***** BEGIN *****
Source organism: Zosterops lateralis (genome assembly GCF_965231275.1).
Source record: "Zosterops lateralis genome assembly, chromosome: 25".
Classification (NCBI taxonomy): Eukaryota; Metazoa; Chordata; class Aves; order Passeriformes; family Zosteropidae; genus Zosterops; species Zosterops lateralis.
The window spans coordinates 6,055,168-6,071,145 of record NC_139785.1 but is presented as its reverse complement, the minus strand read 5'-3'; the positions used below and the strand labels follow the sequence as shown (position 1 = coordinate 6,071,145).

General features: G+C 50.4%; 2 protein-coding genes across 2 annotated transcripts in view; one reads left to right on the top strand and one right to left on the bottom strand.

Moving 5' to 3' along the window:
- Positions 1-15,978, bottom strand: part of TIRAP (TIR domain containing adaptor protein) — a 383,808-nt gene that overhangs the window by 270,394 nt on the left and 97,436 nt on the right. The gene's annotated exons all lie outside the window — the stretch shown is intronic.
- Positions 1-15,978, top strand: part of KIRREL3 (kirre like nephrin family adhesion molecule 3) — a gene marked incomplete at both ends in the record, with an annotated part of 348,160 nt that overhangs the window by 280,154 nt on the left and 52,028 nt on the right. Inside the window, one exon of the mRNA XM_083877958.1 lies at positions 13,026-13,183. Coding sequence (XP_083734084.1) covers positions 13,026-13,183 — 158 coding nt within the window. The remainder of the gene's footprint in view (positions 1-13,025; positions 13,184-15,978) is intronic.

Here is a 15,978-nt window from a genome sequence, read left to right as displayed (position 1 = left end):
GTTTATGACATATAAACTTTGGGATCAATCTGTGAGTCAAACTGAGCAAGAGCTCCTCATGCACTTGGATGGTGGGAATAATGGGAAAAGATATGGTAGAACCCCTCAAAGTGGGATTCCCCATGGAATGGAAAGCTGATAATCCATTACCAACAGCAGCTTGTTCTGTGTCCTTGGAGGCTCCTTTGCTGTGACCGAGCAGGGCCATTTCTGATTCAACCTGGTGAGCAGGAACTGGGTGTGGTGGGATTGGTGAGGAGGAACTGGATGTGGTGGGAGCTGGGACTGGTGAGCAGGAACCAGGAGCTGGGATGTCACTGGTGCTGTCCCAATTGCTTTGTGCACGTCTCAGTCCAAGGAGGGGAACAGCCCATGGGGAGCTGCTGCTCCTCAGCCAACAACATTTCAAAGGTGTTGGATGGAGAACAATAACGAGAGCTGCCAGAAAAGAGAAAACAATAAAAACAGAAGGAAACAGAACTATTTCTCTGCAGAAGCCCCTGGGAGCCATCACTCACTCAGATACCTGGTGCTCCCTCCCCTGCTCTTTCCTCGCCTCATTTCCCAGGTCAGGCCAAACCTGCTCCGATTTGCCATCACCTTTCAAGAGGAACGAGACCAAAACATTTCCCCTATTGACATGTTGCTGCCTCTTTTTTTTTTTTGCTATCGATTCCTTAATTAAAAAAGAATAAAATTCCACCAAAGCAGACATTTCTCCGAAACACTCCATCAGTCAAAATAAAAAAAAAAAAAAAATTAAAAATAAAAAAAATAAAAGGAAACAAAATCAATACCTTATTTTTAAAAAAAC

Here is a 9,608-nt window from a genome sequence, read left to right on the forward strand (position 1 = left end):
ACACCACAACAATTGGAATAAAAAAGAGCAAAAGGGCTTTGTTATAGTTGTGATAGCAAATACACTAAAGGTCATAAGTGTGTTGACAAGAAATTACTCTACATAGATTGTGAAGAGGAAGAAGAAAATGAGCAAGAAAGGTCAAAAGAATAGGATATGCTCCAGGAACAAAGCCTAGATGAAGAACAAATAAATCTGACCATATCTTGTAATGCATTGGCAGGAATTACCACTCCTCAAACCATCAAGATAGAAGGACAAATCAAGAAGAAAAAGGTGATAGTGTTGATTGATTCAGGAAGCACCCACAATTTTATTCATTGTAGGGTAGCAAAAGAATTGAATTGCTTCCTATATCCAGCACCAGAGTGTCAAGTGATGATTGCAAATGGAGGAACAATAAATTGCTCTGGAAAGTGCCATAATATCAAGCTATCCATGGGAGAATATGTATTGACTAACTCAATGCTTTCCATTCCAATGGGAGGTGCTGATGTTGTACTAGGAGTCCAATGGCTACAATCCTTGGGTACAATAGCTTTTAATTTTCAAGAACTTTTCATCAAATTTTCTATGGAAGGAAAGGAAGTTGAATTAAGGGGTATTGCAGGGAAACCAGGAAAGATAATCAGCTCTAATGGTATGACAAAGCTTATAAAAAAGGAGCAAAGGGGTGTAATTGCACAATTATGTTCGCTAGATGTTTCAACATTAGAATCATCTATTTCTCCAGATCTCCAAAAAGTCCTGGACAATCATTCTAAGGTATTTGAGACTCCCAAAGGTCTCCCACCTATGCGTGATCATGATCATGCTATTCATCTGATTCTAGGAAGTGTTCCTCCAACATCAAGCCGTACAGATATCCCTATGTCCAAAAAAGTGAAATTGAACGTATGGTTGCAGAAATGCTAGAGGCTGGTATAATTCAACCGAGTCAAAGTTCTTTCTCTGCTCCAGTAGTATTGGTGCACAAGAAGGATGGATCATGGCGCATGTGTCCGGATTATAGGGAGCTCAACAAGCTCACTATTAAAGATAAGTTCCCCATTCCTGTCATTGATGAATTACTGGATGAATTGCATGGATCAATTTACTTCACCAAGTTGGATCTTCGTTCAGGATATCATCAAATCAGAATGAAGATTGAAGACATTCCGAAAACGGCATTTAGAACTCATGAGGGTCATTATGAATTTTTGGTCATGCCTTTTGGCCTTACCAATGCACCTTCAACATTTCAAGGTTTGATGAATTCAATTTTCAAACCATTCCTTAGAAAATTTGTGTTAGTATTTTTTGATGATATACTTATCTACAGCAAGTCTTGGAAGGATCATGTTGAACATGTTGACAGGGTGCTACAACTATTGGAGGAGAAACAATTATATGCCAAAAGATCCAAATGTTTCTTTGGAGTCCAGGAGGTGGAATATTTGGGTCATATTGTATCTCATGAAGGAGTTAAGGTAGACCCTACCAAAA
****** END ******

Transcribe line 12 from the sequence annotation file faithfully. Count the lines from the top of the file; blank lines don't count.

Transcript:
ACACCACAACAATTGGAATAAAAAAGAGCAAAAGGGCTTTGTTATAGTTGTGATAGCAAATACACTAAAGGTCATAAGTGTGTTGACAAGAAATTACTCTACATAGATTGTGAAGAGGAAGAAGAAAATGAGCAAGAAAGGTCAAAAGAATAGGATATGCTCCAGGAACAAAGCCTAGATGAAGAACAAATAAATCTGACCATATCTTGTAATGCATTGGCAGGAATTACCACTCCTCAAACCATCAAGATAGAAGGACAAATCAAGAAGAAAAAGGTGATAGTGTTGATTGATTCAGGAAGCACCCACAATTTTATTCATTGTAGGGTAGCAAAAGAATTGAATTGCTTCCTATATCCAGCACCAGAGTGTCAAGTGATGATTGCAAATGGAGGAACAATAAATTGCTCTGGAAAGTGCCATAATATCAAGCTATCCATGGGAGAATATGTATTGACTAACTCAATGCTTTCCATTCCAATGGGAGGTGCTGATGTTGTACTAGGAGTCCAATGGCTACAATCCTTGGGTACAATAGCTTTTAATTTTCAAGAACTTTTCATCAAATTTTCTATGGAAGGAAAGGAAGTTGAATTAAGGGGTATTGCAGGGAAACCAGGAAAGATAATCAGCTCTAATGGTATGACAAAGCTTATAAAAAAGGAGCAAAGGGGTGTAATTGCACAATTATGTTCGCTAGATGTTTCAACATTAGAATCATCTATTTCTCCAGATCTCCAAAAAGTCCTGGACAATCATTCTAAGGTATTTGAGACTCCCAAAGGTCTCCCACCTATGCGTGATCATGATCATGCTATTCATCTGATTCTAGGAAGTGTTCCTCCAACATCAAGCCGTACAGATATCCCTATGTCCAAAAAAGTGAAATTGAACGTATGGTTGCAGAAATGCTAGAGGCTGGTATAATTCAACCGAGTCAAAGTTCTTTCTCTGCTCCAGTAGTATTGGTGCACAAGAAGGATGGATCATGGCGCATGTGTCCGGATTATAGGGAGCTCAACAAGCTCACTATTAAAGATAAGTTCCCCATTCCTGTCATTGATGAATTACTGGATGAATTGCATGGATCAATTTACTTCACCAAGTTGGATCTTCGTTCAGGATATCATCAAATCAGAATGAAGATTGAAGACATTCCGAAAACGGCATTTAGAACTCATGAGGGTCATTATGAATTTTTGGTCATGCCTTTTGGCCTTACCAATGCACCTTCAACATTTCAAGGTTTGATGAATTCAATTTTCAAACCATTCCTTAGAAAATTTGTGTTAGTATTTTTTGATGATATACTTATCTACAGCAAGTCTTGGAAGGATCATGTTGAACATGTTGACAGGGTGCTACAACTATTGGAGGAGAAACAATTATATGCCAAAAGATCCAAATGTTTCTTTGGAGTCCAGGAGGTGGAATATTTGGGTCATATTGTATCTCATGAAGGAGTTAAGGTAGACCCTACCAAAA